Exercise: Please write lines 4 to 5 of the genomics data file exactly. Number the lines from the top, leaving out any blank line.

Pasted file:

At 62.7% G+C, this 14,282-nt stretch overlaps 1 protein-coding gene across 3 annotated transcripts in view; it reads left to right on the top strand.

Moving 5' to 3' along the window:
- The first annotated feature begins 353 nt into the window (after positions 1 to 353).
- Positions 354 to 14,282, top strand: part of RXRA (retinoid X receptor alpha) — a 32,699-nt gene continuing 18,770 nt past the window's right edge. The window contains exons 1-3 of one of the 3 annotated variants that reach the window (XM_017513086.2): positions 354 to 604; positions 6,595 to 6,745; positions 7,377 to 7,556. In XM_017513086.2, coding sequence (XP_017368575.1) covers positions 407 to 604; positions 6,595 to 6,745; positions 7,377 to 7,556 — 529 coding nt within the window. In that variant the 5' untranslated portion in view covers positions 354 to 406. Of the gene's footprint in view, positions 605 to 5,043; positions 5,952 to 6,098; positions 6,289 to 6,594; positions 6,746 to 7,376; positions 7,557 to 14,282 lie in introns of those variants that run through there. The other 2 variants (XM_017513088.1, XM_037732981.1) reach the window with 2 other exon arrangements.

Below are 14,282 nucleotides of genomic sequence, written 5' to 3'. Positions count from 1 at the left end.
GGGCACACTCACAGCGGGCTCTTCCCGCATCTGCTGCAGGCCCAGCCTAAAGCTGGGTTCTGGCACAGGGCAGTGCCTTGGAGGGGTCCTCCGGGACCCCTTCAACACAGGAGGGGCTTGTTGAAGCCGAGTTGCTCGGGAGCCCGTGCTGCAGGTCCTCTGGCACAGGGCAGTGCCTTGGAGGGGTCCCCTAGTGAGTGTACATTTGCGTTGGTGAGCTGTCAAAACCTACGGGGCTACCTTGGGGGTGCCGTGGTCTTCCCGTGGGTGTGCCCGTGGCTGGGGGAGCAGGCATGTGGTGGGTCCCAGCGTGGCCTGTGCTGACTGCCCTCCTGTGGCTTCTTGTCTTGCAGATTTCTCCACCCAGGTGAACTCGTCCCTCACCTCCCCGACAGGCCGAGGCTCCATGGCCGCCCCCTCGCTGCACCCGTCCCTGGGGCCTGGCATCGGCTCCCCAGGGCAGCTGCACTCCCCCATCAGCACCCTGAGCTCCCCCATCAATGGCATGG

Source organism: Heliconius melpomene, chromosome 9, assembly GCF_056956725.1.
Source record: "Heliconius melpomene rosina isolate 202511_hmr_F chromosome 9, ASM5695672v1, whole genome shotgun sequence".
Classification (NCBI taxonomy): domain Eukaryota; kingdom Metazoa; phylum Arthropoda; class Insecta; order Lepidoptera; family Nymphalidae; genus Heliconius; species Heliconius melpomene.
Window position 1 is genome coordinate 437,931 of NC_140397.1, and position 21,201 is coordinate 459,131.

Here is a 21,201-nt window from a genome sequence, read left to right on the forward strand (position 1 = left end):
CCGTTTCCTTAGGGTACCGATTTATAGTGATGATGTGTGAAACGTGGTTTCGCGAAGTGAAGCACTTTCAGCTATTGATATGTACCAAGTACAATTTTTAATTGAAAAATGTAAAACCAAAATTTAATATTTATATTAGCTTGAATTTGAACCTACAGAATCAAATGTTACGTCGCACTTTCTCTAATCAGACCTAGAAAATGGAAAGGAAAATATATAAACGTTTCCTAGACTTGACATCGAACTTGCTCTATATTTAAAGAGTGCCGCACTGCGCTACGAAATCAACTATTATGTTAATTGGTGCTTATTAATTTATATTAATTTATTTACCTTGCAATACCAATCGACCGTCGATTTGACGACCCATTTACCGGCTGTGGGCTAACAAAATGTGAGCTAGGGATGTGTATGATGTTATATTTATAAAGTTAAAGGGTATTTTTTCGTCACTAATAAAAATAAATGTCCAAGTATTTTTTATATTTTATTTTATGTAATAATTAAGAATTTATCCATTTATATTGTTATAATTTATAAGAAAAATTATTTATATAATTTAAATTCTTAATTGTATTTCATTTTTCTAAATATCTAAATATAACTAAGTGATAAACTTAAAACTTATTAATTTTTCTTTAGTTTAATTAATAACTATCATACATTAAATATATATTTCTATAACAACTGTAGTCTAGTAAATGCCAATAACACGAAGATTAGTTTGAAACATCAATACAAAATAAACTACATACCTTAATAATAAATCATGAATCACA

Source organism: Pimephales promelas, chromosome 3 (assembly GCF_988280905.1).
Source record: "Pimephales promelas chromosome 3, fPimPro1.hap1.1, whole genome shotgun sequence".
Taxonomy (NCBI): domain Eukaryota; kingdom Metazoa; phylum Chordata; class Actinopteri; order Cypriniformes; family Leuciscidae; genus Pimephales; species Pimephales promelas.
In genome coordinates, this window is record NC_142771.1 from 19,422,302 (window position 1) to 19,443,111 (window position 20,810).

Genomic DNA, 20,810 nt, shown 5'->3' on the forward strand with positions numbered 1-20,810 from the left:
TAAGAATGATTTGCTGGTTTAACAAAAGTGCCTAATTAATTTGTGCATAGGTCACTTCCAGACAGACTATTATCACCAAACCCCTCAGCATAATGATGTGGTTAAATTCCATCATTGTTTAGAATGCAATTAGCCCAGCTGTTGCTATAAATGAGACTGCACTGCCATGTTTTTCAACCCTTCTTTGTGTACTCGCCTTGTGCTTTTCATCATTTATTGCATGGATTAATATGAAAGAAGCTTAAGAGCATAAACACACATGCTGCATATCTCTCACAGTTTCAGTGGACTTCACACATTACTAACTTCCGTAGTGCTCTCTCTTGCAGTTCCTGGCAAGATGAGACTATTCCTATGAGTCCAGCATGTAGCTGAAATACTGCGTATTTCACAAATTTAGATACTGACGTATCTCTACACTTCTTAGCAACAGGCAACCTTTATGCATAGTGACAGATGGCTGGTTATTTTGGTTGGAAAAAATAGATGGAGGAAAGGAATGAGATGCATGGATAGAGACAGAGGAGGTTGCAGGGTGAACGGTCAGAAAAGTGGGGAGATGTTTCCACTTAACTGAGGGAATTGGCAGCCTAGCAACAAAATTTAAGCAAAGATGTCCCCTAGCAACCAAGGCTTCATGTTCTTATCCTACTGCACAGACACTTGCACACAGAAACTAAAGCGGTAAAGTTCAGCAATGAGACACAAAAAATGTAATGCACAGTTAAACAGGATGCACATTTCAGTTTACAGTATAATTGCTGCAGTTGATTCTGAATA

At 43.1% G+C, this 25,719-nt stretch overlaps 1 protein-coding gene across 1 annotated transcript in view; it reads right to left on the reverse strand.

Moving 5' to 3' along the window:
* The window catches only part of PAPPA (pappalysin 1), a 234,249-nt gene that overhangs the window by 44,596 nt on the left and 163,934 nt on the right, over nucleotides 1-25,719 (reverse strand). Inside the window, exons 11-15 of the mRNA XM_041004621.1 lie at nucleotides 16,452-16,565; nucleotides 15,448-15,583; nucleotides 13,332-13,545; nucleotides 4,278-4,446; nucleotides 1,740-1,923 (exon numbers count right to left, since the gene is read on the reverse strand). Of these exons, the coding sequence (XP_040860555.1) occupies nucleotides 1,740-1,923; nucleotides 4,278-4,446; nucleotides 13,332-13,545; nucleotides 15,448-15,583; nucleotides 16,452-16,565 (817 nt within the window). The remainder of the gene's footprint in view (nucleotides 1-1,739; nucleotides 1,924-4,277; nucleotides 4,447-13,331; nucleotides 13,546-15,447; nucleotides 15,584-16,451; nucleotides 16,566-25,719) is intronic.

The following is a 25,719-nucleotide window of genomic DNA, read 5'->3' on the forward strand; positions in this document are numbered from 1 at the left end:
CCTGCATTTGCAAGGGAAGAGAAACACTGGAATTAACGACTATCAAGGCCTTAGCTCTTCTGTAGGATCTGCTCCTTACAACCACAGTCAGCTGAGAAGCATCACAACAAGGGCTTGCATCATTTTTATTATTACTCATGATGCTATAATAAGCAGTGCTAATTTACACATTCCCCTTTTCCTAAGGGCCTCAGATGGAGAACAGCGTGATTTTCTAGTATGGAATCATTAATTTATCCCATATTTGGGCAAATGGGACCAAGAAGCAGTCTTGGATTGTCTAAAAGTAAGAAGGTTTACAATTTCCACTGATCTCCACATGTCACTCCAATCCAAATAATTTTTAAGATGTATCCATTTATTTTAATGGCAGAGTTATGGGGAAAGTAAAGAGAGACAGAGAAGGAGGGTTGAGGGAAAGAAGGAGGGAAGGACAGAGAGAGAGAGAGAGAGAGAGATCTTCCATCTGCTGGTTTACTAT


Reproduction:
- Positions 354 to 14,282, top strand: part of RXRA (retinoid X receptor alpha) — a 32,699-nt gene continuing 18,770 nt past the window's right edge. The window contains exons 1-3 of one of the 3 annotated variants that reach the window (XM_017513086.2): positions 354 to 604; positions 6,595 to 6,745; positions 7,377 to 7,556. In XM_017513086.2, coding sequence (XP_017368575.1) covers positions 407 to 604; positions 6,595 to 6,745; positions 7,377 to 7,556 — 529 coding nt within the window. In that variant the 5' untranslated portion in view covers positions 354 to 406. Of the gene's footprint in view, positions 605 to 5,043; positions 5,952 to 6,098; positions 6,289 to 6,594; positions 6,746 to 7,376; positions 7,557 to 14,282 lie in introns of those variants that run through there. The other 2 variants (XM_017513088.1, XM_037732981.1) reach the window with 2 other exon arrangements.

Below are 14,282 nucleotides of genomic sequence, written 5' to 3'. Positions count from 1 at the left end.